5 Things Denver Drivers Need to Know About Winter Driving

We’ve already had our first snow of the season in the Denver area, and by early indications, we may have a strong winter.  Since it has been a few months with lots of days in the 80s and 90s since our last snow, now is a good time to refresh on a couple of winter driving tips to stay safe on the roads and highways this winter. And being that it’s Colorado, winter driving conditions present themselves to Denver drivers three seasons of the year…

1. Colorado has Passenger Vehicle Traction and Chain Laws, Know Them…

winter driving on highway

Did you know that there are separate chain laws and traction laws for commercial vehicles and passenger vehicles, and they may be activated at different times depending on road conditions?

As a passenger vehicle driver, you need to know the Passenger Vehicle Traction Law (code 15) and the Passenger Vehicle Chain Law (code 16).  CDOT explains the laws as:

Traction Law (Code 15)

During an active Traction Law (also known as a Code 15), motorists must have either snow tires, tires with the mud/snow (M+S) designation, or a four-wheel/all-wheel drive vehicle. All tires must have a minimum one-eighth inch tread. You can also install chains or an alternative traction device (like AutoSock) to be in compliance with the law if your tires aren’t adequate.

Passenger Vehicle Chain Law (Code 16)

During severe winter storms, CDOT will implement a Passenger Vehicle Chain Law (also known as a Code 16). This is the final safety measure before the highway is closed.

When the Passenger Vehicle Chain Law is in effect, every vehicle on the roadway must have chains or an alternative traction device (like AutoSock).

2. Have Adequate Tires

tire treadMany Colorado drivers have all-season tires, or switch out their tires for snow tires each fall.  Depending on your lifestyle and commute, you may want to select a tire that will perform better for winter driving.  If you drive in the foothills mountains for your commute, dealing with steep canyon roads, or enjoy winter sports and must travel I-70, these snow tires or all-season tires with a mud and snow rating will be required when a Passenger Vehicle Traction Law is active.

Whether you have street tires on an AWD or 4WD vehicle, snow tires, or all season tires with the mud and snow designation, they will not work properly if they are worn down and do not have adequate tread.  The traction law requires that you have a minimum of 1/8tread or more tread depth on all part of your tire surface.

You can check your tread by doing the Quarter test. Hold the quarter upside down inserted in the low parts of the tread.  If you can see the top of George Washington’s head, your tires have less than 1/8” tread remaining, and the tires need to be replaced before driving in snowy and wet conditions, as their traction is deprecated from wear. The tires need to be replaced for safe winter driving and to avoid tickets and fines during a traction law.

3. Stopping distances are longer on snowy roads

As Denver drivers have migrated here from all over the country it is a good reminder that stopping distances are longer in winter driving conditions.  In an infographic by Operation TireSafe, even with all-season tires or winter tires, stopping distances from 60 MPH were significantly longer on snowy pavement than dry pavement.  When the roads get snowy, even if you have snow or all-season tires, it is necessary to give more space between you and the car in front of you, or reduce your speed to safely handle your vehicle in the snowy conditions.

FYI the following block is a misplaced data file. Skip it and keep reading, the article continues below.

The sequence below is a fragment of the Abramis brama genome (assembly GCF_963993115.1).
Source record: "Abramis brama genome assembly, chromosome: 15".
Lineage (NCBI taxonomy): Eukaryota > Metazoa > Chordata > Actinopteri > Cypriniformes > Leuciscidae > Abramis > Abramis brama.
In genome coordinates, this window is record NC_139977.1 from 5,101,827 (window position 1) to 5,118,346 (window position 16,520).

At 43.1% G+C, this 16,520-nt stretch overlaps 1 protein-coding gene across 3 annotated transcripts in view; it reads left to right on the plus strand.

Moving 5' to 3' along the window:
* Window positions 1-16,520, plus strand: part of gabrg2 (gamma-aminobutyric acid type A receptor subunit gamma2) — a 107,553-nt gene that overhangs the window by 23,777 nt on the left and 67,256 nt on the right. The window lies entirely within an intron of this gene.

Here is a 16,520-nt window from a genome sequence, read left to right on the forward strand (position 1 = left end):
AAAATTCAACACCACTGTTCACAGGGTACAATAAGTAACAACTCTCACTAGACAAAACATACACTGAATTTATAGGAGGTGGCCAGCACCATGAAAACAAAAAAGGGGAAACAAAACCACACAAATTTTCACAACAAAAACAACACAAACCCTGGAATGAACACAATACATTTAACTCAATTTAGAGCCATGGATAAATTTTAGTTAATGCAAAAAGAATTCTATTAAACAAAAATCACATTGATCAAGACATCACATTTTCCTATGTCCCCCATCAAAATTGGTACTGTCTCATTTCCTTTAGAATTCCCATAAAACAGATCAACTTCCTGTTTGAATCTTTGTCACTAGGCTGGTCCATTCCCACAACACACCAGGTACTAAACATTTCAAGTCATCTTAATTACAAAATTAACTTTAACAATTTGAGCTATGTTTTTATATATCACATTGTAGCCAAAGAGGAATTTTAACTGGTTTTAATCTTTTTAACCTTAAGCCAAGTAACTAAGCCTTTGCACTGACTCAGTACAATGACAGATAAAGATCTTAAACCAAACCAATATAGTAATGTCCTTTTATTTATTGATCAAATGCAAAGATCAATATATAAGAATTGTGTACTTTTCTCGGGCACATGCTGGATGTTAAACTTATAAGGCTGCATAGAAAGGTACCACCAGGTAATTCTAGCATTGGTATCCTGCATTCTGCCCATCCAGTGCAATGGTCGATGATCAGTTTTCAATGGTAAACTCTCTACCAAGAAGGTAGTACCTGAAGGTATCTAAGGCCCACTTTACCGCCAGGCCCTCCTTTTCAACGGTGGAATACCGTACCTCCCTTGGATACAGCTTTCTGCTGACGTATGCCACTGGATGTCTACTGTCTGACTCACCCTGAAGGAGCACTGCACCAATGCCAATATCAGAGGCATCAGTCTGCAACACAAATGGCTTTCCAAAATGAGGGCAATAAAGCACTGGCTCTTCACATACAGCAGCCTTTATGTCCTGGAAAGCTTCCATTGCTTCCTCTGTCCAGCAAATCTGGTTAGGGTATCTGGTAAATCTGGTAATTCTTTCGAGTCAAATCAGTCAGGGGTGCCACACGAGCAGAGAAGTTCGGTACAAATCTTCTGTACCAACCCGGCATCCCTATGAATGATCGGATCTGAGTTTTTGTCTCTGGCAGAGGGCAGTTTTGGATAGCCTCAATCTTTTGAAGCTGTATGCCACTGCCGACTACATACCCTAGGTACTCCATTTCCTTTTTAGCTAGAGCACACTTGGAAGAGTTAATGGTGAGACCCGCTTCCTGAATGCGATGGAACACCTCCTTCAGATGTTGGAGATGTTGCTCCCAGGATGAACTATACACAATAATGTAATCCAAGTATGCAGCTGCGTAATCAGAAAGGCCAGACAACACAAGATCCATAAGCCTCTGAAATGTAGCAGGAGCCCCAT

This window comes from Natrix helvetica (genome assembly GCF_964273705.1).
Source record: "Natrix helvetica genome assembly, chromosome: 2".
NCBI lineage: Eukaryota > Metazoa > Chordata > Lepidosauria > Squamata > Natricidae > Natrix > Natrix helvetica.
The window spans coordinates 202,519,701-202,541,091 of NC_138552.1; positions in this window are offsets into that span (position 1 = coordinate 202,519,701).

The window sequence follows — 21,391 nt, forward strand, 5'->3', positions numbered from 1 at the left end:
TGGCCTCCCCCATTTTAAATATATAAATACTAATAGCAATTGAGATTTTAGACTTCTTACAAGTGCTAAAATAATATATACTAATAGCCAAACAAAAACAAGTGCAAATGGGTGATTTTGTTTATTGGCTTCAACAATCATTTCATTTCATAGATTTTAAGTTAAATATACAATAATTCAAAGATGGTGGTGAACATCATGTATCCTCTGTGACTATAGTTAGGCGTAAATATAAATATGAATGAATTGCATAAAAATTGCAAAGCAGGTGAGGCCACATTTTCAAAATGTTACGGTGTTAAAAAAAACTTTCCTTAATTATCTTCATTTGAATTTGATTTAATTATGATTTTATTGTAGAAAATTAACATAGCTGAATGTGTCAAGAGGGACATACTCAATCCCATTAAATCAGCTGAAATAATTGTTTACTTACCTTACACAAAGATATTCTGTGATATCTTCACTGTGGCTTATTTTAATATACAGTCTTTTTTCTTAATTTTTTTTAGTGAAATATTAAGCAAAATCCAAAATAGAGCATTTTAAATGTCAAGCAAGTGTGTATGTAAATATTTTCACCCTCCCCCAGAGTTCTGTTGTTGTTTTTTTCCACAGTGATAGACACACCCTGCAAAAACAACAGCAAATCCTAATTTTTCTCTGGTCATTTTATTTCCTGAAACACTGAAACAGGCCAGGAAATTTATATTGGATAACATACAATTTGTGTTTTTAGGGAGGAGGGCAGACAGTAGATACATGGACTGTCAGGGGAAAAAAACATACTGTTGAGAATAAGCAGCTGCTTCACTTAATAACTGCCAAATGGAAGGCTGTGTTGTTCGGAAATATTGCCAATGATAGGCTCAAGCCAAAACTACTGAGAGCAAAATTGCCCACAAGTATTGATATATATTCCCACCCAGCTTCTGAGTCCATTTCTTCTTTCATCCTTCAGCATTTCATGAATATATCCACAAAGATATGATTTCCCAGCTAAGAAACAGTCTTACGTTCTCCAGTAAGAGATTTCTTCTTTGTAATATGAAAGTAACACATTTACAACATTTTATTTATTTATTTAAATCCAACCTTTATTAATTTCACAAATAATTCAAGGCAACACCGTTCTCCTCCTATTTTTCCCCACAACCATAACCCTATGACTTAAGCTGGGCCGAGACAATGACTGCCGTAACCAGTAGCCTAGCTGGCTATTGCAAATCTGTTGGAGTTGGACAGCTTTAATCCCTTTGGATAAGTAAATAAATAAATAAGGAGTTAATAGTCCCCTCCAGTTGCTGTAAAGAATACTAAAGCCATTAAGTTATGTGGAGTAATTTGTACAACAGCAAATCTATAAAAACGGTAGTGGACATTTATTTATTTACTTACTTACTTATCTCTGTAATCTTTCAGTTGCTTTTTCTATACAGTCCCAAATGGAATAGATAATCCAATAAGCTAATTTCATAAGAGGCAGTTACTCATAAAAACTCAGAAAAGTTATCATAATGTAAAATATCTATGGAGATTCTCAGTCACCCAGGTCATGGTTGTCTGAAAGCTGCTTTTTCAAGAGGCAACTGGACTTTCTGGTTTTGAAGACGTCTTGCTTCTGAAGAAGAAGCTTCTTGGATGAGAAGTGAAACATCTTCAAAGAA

4. Have Chains or a Traction Device for Driving in Severe Storms

During severe storms, and just prior to a highway closure, the Passenger Vehicle Traction Law may be activated. This requires passenger vehicles to have chains or an alternative traction device like an AutoSock. An AutoSock is a newer alternative for passenger vehicles developed in Norway, which consists of a patterned material and sized specifically for your tire specifications to provide traction, with the advantages of being easier to put on, and less weight and bulk sitting in your vehicle. As described in a Mens Journal article, republished on autosock.com, they explained to “Use them like you’d use chains — at max speeds of 30 mph, and only in icy and snowy conditions you can’t navigate with tires alone. Run on asphalt, they’ll wear out fast.”  They’re approved and legal to use in Colorado when Traction Laws are activated.

5 – Know Winter Driving Conditions Before You Go – Call the Traveler Information System

Dog Phone Telpehone

CDOT maintains the Colorado 511 Traveler Information System with information about road conditions, closures, travel times, and when traction laws are in effect. Dial 511 or save the number 303-639-1111 in your contacts to call before you leave.  If you know the winter road conditions before you leave, you have the ability to stay put and wait for conditions to improve, before driving.  Remember, if your vehicle is not adequate when there is a passenger vehicle traction law in effect, or do not have chains or AutoSock when a chain law is in effect, there is no “limp home” provision, allowing you to drive in winter conditions without the necessary provisions:

There is no “limp home” provision under either law. If you do not have the proper equipment during either law, you can be fined and restricted from the roadway for not only your safety, but also the safety of those around you. The best thing to do is make sure you have safe tires for winter driving and carry chains or an alternative traction device (like an AutoSock) in your vehicle at all times.

Safe winter driving!

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